Cooling Man: A cheap shot at a carbon-spewing Burning Man?
The San Francisco Chronicle has an article on coolingman.org, created to calculate the carbon/pollution emissions of those going to the annual Burning Man arts and culture festival 2hours out of Reno, Nevada.
Add up your car mileage to get there and back, plus electric generators and anything else, and you get a total in carbon/pollution emissions.
Then, like corporate America, artists will be directed to mitigate their pollution by purchasing greenhouse gas "credits," or "offsets," by investing in alternative energy that doesn't use fossil fuels: solar or wind power, methane capture from landfills and livestock. Tree planting also qualifies.
Burners are asked to pay $5 to $10 per ton of personal pollution to the nonprofit Trust for Conservation Innovation in San Francisco, which parcels the donations among various renewable-energy projects nationwide.
The money collected from 65 Burning Man participants so far -- $1,000 -- will help pay for a wind turbine that powers a casino on a Sioux reservation in South Dakota. It's the first American Indian-owned wind power plant in the nation.
Whoopee! Pay for electricity for a casino...!
IMHO, coolingman.org could be used as a cheap shot at the Burning Man community. It's not as if Burning Man goers have a choice of vehicles to get there, there are no electric cars or other more fuel efficient ways of getting there. Same goes for most other activities that would be done anyway, anywhere else, and that don't have easily available green alternatives.
And buying "offsets" makes it seem as if everything is OK. It can offset actual measures being taken to reduce emmissions at the festival. If a yellow smog sits above Black Rock City is everything cool even if it were *all* offset? Clearly not because Burning Man should be a showcase and an example of doing things the right way.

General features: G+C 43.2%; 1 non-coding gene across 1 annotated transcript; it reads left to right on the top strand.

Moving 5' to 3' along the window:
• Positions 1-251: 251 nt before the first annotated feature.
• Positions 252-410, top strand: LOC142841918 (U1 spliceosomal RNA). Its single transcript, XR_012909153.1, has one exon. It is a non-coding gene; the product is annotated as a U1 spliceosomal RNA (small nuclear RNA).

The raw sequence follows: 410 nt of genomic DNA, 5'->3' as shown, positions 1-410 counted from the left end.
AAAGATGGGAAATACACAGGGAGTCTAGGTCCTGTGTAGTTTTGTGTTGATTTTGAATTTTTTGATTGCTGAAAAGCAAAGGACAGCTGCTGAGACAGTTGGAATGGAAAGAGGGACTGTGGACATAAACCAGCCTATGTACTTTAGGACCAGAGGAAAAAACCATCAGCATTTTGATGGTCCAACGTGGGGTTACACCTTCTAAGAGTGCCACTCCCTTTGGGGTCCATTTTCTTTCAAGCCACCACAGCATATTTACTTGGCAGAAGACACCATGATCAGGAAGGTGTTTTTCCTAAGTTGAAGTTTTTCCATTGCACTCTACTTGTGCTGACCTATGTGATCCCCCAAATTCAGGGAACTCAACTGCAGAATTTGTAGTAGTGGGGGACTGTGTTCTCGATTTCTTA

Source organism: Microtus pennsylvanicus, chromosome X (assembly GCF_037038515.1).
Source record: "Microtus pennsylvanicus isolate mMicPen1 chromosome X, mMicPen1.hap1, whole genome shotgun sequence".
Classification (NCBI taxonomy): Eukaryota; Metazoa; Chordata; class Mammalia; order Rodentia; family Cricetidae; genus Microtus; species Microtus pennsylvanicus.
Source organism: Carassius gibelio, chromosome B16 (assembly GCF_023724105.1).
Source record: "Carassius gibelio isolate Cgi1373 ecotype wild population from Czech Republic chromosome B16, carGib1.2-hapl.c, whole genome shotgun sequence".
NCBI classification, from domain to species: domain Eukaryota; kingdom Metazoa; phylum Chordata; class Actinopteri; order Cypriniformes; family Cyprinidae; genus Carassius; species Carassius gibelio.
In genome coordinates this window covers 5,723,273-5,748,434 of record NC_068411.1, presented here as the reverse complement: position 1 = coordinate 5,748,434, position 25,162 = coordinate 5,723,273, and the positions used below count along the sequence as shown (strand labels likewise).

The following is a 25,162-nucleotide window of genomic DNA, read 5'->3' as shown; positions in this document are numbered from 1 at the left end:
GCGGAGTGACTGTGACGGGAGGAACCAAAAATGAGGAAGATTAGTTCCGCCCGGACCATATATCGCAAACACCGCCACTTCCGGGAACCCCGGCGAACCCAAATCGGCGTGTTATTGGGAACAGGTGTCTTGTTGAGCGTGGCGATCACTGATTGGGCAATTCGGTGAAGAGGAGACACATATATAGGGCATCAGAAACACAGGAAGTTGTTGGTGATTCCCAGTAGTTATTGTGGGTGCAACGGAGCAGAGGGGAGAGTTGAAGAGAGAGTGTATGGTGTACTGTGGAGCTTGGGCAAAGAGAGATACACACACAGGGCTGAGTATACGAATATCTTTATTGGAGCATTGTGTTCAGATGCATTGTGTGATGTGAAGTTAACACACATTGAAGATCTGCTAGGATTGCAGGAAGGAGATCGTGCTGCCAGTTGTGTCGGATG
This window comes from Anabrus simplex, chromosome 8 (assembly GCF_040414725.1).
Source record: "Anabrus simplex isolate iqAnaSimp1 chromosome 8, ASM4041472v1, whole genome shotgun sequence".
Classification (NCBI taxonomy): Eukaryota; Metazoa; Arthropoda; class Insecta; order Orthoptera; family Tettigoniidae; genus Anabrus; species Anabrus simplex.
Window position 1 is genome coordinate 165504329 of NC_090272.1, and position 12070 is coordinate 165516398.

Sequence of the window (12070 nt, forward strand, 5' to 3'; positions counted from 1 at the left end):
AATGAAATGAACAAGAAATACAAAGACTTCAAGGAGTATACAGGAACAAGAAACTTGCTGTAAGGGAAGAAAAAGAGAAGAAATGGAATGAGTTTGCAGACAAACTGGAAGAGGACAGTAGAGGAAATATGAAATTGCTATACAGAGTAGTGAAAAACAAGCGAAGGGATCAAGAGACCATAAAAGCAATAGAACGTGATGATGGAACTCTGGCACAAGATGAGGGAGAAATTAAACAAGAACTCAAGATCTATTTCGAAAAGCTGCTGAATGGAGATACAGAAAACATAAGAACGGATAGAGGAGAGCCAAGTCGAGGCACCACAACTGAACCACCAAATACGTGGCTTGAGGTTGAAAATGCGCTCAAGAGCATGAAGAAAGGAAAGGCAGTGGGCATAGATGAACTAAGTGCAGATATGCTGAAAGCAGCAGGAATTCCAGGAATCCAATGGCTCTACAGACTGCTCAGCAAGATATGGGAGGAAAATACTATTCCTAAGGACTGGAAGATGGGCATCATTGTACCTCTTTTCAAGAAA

It is safe to say that the people that go to Burning Man are much more aware of the environment than most other groups that I can think of as a group. The policy of leave no trace, for example, is something which is practiced every year.
Burning Man's Black Rock City becomes one of Nevada's largest cities for one week a year, with more than 30,000 people living on harsh desert plateau on which nothing grows. It comes out of nothing and goes away to nothing.
And in that week it becomes a festival of creativity and abundance. There are several daily newspapers, more than fifty radio stations. If you go, you will see structures, art, and performances that you cannot see anywhere else in the world at the same time.
There is no commerce--except for coffee and ice that can be bought in center camp. There is nothing that is "sponsored by Microsoft" or any commercial message at all. Just being away from the constant commercial tugs at your mind is incredibly refreshing.
Most that go there, are working in groups throughout the year on ambitious projects, theme camps, and welding/building incredible structures.
These activities teach teamwork, they teach how to collaborate, how to deal with difficult people. And to work without any payment or even named credit--but contributing sweat, time, and money towards a common group goal.
Although it attracts people from around the world, Burning Man is very much a San Francisco Bay Area/Southern California festival.
And as such, the people that go there are living in an area that has great sway on technology, culture and the arts worldwide. Thus the influence of the Burning Man awareness of how we damage the environment becomes translated on a global scale.
Cooling Man could be used as a cheap shot to point to the carbon-release of activities that make Burning Man happen--without recognizing the positive effects on the environment that this community creates through their daily practice of awareness.
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Burning Man Bingo (Thanks Kat!)